Charlie Chaplin

On this date in 1889, actor and film director Charles Spencer Chaplin was born in London. Abandoned as a toddler by his vaudeville father, he and a brother largely grew up in workhouses due to the instability of their actress mother. By age 10 he had entered the vaudeville circuit. His first trip to America was in 1910.

By 1916, after three years in silent pictures, Chaplin was earning $10,000 a week, making him the highest-paid actor in the world. Known as the “Little Tramp,” Chaplin starred, produced, directed, wrote, scored and edited his movies, including “The Kid” (1920), “The Gold Rush” (1924), “City Lights” (1931) and his talkie, “The Great Dictator” (1940).

A beloved figure, he was admired by many prominent freethinkers, including George Bernard Shaw and Bertrand Russell. In 1919 he co-founded United Artists films with D.W. Griffith, Mary Pickford and Douglas Fairbanks. His fourth wife, Oona O’Neill, was the daughter of playwright Eugene O’Neill. Public sentiment turned against him after a paternity suit in the 1940s and his marriage in 1943 to O’Neill when she was 18 and he was 54. They remained married until his death and had eight children over 18 years.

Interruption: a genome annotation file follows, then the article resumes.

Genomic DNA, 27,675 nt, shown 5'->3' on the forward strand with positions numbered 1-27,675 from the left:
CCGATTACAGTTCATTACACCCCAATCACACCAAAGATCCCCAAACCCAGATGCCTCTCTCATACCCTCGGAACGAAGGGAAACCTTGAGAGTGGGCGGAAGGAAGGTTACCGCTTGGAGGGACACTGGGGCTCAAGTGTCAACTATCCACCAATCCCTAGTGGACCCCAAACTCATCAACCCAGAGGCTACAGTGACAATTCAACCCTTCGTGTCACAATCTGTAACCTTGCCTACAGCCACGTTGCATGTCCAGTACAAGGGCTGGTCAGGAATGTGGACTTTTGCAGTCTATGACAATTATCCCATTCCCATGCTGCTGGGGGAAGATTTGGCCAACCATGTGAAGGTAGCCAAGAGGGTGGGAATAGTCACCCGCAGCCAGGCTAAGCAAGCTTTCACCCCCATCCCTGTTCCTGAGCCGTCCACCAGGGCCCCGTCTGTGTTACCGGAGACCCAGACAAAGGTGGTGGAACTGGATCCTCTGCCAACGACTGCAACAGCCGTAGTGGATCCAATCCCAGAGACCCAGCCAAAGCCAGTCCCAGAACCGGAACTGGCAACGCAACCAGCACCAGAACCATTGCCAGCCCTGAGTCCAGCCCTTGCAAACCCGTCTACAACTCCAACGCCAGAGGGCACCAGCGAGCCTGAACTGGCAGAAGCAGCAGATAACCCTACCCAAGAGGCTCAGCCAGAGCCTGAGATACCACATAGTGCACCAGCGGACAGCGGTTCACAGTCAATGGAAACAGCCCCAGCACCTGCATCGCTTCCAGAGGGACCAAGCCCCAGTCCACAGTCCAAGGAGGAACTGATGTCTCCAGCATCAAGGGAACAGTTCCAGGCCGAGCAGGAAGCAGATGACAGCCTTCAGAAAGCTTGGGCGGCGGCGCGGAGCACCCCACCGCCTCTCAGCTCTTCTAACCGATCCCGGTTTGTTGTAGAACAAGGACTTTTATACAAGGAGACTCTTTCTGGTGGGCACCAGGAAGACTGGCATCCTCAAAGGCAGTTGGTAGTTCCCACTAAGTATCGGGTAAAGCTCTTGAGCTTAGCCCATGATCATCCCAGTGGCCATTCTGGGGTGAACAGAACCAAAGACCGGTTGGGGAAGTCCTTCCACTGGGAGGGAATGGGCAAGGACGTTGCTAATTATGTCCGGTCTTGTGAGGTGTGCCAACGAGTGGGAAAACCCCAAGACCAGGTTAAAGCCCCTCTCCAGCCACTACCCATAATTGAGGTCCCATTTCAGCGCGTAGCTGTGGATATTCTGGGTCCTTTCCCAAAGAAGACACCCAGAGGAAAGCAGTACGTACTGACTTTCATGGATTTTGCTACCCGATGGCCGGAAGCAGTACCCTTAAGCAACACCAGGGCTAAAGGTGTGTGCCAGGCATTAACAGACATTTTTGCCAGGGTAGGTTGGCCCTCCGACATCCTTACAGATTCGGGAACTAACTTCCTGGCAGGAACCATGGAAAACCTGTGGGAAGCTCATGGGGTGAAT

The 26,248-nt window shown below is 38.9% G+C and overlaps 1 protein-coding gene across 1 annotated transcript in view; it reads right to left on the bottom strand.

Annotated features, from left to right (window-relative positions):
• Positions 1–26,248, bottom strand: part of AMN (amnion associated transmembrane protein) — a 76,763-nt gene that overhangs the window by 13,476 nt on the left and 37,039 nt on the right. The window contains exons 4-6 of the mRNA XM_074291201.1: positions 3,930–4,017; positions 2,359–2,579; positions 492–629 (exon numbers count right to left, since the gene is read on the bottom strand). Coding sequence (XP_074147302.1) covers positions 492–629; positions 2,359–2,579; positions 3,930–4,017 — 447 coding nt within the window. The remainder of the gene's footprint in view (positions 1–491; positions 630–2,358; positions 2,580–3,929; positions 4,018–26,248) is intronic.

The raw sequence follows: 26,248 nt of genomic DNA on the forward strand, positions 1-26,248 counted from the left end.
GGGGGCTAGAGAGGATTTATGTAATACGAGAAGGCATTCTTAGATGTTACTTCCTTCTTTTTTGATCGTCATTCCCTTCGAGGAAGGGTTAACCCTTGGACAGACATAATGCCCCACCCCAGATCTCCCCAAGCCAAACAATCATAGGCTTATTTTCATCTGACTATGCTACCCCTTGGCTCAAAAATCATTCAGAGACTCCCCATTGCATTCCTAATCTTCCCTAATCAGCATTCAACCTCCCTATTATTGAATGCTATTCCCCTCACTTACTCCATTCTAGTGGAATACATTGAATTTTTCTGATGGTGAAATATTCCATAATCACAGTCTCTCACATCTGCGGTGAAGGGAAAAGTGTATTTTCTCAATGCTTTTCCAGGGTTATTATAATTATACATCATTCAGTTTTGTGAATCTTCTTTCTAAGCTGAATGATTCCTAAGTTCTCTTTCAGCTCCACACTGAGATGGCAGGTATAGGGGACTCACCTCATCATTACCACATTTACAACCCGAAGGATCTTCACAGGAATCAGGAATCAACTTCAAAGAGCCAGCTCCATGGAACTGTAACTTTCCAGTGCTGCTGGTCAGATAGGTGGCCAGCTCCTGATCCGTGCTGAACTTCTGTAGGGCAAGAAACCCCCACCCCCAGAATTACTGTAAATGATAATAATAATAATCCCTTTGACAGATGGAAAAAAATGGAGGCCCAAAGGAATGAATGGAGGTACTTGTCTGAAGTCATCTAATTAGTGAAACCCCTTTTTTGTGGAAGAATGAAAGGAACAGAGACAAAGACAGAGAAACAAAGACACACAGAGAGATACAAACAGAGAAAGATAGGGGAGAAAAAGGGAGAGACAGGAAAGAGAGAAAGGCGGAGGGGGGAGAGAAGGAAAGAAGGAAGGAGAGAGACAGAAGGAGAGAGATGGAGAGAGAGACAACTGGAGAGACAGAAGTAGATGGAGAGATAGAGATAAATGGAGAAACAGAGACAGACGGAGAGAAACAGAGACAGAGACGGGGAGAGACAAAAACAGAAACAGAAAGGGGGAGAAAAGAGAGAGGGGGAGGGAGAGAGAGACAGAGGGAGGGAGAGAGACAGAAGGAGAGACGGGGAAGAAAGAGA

Although Chaplin had never belonged to the Communist Party, J. Edgar Hoover managed to collect a nearly 2,000-page dossier on him. He was denied reentry to the U.S. in 1952 and settled in Switzerland. He received a special Oscar in 1972. He died of a stroke at age 88. (D. 1977)

PHOTO: Chaplin c. 1920; public domain photo by Strauss-Peyton Studio

Freedom From Religion Foundation